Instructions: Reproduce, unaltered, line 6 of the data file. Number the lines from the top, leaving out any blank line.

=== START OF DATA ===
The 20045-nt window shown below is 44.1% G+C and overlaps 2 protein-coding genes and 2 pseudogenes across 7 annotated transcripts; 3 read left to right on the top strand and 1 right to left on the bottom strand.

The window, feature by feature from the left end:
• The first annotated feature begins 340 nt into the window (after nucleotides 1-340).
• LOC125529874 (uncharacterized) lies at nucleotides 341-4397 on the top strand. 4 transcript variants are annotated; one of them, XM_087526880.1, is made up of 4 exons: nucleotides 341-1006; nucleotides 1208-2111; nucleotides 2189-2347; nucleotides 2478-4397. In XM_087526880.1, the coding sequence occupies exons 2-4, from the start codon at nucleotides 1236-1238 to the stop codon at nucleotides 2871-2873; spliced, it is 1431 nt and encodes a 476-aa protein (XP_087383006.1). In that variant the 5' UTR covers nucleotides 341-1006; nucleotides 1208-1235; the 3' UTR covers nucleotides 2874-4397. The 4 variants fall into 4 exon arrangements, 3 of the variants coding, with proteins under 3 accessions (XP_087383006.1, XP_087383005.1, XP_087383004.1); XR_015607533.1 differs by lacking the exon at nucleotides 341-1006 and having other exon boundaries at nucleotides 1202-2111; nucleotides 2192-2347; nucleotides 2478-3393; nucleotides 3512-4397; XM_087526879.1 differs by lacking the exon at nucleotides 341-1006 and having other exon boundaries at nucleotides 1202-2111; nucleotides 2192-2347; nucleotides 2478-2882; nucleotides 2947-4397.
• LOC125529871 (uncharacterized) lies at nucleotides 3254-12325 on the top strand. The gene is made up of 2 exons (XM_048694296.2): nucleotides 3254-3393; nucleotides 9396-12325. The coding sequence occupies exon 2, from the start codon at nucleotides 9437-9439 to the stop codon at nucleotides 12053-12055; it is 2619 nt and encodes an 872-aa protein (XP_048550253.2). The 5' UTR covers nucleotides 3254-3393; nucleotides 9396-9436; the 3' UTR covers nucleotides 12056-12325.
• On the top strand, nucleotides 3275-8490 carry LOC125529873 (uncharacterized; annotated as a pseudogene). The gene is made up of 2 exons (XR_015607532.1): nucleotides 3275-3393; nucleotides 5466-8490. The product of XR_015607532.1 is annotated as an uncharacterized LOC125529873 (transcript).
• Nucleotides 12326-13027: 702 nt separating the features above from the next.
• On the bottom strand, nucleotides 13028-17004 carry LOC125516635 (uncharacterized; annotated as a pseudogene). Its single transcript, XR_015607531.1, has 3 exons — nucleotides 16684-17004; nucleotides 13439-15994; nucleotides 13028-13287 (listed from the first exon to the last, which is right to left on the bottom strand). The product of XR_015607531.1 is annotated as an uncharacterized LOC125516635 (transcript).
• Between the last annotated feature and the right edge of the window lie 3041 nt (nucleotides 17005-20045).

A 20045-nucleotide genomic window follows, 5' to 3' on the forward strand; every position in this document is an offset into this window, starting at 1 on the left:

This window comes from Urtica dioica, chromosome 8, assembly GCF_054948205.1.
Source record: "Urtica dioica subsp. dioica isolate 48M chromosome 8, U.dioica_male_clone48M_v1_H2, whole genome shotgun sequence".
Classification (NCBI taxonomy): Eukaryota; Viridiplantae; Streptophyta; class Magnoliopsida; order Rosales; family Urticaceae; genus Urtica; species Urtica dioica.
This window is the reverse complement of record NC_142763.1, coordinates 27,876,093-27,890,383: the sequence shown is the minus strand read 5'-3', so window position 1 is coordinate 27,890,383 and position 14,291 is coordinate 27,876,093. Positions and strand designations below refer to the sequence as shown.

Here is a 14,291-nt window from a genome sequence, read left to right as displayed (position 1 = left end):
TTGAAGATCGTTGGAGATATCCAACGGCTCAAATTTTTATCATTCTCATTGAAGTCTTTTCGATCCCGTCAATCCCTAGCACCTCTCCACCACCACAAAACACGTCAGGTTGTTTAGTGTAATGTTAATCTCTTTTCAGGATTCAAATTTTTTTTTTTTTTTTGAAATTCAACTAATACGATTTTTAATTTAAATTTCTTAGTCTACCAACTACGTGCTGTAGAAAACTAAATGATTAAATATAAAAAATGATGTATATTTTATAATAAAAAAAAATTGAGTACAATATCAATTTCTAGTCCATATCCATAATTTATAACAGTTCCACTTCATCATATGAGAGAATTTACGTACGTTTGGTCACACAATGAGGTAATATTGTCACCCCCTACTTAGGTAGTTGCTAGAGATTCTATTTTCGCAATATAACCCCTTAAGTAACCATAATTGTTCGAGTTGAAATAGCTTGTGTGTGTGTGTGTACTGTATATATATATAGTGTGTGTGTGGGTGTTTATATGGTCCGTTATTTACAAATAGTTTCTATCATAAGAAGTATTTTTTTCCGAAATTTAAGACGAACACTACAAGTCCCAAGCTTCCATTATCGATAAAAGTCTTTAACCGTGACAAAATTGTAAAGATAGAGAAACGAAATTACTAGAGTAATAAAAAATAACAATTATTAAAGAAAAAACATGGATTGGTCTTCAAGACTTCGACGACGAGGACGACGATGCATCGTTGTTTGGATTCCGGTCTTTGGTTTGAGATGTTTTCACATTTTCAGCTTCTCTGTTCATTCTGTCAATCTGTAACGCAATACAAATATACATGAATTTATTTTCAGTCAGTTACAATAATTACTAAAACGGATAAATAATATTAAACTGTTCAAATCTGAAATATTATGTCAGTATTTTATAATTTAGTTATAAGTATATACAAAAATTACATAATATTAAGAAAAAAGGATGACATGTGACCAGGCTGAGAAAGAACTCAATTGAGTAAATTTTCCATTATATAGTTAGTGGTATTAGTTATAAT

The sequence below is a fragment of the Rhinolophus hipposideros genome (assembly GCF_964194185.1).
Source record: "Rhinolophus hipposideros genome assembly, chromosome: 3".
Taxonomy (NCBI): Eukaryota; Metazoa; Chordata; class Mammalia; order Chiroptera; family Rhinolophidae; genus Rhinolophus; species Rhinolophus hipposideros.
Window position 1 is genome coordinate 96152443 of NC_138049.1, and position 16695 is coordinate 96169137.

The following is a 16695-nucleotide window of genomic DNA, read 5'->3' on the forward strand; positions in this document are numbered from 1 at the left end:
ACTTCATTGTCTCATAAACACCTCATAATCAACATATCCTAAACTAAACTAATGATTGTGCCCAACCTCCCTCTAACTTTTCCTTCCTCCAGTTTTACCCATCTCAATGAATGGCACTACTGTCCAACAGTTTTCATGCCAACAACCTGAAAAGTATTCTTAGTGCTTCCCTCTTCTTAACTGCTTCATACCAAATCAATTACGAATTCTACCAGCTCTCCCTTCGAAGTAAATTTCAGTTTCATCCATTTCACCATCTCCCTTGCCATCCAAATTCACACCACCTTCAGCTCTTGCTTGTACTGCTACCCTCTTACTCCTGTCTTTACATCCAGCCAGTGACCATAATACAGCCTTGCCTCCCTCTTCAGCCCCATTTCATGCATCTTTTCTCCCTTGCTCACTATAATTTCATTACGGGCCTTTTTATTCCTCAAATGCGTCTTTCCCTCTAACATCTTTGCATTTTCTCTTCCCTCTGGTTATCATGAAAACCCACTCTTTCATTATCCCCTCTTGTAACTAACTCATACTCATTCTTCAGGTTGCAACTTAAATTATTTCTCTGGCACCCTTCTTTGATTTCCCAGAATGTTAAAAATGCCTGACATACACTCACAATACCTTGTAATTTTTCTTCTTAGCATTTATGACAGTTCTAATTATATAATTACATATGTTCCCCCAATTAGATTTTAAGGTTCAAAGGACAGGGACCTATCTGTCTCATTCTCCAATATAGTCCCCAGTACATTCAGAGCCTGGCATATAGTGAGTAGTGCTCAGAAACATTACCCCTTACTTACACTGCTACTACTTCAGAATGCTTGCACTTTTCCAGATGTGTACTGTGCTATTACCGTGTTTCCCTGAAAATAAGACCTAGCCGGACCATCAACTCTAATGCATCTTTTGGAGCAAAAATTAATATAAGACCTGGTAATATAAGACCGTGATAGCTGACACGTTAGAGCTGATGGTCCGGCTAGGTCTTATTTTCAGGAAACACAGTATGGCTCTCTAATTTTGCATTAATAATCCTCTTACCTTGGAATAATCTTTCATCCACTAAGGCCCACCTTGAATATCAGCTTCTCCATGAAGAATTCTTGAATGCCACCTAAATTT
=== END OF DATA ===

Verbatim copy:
• On the top strand, nucleotides 3275-8490 carry LOC125529873 (uncharacterized; annotated as a pseudogene). The gene is made up of 2 exons (XR_015607532.1): nucleotides 3275-3393; nucleotides 5466-8490. The product of XR_015607532.1 is annotated as an uncharacterized LOC125529873 (transcript).